Funding, Fire Hydrants, and Filibusters

Jan. 10, 2014
A pilot water project, fire hydrants and the "the nuclear option" were at the forefront of Washington water issues late last fall.

By Patrick Crow

A pilot water project, fire hydrants and the "the nuclear option" were at the forefront of Washington water issues late last fall.

The Water Infrastructure Finance and Innovation Act (WIFIA) was on the brink of success, or failure, as a House-Senate conference committee began work on the multi-billion dollar Water Resources Development Act (WRDA) reauthorization bill.

The Senate-passed WRDA bill - but not the House version - contains WIFIA language. WIFIA would establish a $50 million/year pilot program offering low-interest loans for water and wastewater infrastructure projects, mostly those costing at least $20 million. The demonstration program would be apart from the state revolving funds for federal water grants.

Eleven water and municipal groups made a final push for WIFIA passage, including the American Water Works Association, the Association of Metropolitan Water Agencies (AMWA), the Water Environment Federation, the Water and Sewer Distributors of America, the National Ground Water Association, and the WaterReuse Association.

The groups reminded congressmen that WIFIA would supplement, not replace, the revolving funds while providing a mechanism allowing utilities access to lower‐cost capital.

"If a utility can save just two percentage points on the interest rate for a 30‐year loan, that results in a savings of 25 percent in the financing costs of a project. This in turn will allow local resources to go further, accelerating critically-needed water infrastructure investment and lowering costs," they said.

Dan Hartnett, AMWA legislative affairs director, said, "WIFIA has a lot of support in both chambers of Congress, but so far we have seen no firm assurances that it will be included in the final bill."

On the regulatory front, water associations were scrambling to counteract the Environmental Protection Agency's (EPA) unexpected interpretation of its lead in drinking water rule.

On Oct. 22, the EPA effectively included fire hydrants in the definition of "pipes, pipe fittings, plumbing fittings, and fixtures" covered in the regulations implementing the Reduction of Lead in Drinking Water Act of 2011. The rules take effect Jan. 4, 2014. EPA's rationale was that hydrants might be used to supply potable water in emergencies.

Water utilities complained that because they typically keep several months worth of replacement fire hydrants in stock, they could be stuck with those inventories after the Jan. 4 deadline. Furthermore, they said they would be unable to replace hydrants after that date until rule-compliant hydrants could be manufactured, purchased and delivered.

A coalition of water groups promptly urged EPA to delay the implementation of the rulemaking with respect to hydrants. They argued that Congress had intended the law to apply only to pipes and plumbing fixtures that normally deliver potable water.

With bipartisan support, a bill blocking the rule was introduced in the House of Representatives. "Neither Congress nor the water utility community expected the Reduction of Lead in Drinking Water Act to apply to fire hydrants," said AMWA executive director Diane VanDe Hei. "In fact, the bill was based upon a California state law that has been interpreted to exclude hydrants."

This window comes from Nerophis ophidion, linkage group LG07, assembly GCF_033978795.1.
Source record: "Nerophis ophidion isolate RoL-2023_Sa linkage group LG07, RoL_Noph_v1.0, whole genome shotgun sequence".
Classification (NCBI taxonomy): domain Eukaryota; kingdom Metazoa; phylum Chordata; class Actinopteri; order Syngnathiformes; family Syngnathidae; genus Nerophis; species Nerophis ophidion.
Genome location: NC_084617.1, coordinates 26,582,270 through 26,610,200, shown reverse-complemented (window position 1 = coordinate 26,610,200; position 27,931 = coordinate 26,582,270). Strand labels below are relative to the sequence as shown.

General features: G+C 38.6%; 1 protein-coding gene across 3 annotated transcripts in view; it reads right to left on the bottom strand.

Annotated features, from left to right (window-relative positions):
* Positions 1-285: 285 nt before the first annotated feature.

In early December, the House unanimously passed the bill exempting fire hydrants. At the time of writing, the legislation is awaiting passage by the Senate.

And finally, "the nuclear option" was Senate slang for a drastic change in its rules to allow the confirmation of executive and judicial nominees (excluding those for the Supreme Court) by a simple 51-vote plurality rather than a 60-vote, filibuster-proof majority.

Senate Democrats pushed through the rule change because, they said, Republicans were blocking President Barack Obama's nominees for purely political reasons.

Majority Leader Harry Reid (D-Nev.) said there have been 168 filibusters of executive and judicial nominations in the history of the Senate - and half of those have occurred during the Obama administration.

Reid specifically cited the case of Ken Kopocis, Obama's nominee to head EPA's Office of Water. He said Kopocis's nomination has been blocked for almost 2 1/2 years due to water policy differences between the political parties rather than any issues regarding his qualifications for the position (see "Kapocis Sentate Nomination Left on the Table," September 2013).

With the revised rule in place, the Senate was expected to vote soon on the Kopocis nomination.

Ben Grumbles, president of the U.S. Water Alliance, said another nomination of interest to the water industry was that of Mike Connor, the current Bureau of Reclamation Commissioner, who has been designated to become deputy secretary of the Interior Department. As such, he would be a top water advisor to Interior Sec. Sally Jewell.

"Like Ken, he's well-respected but also subject to a lot of potential Senate maneuvering (and filibustering) given the controversial nature of the post and the issues associated with it," Grumbles said.

About the Author: Patrick Crow covered the U.S. Congress and federal agencies for 21 years as a reporter for industry magazines. He has reported on water issues for the past 15 years. Crow is now a Houston, Texas-based freelance writer.

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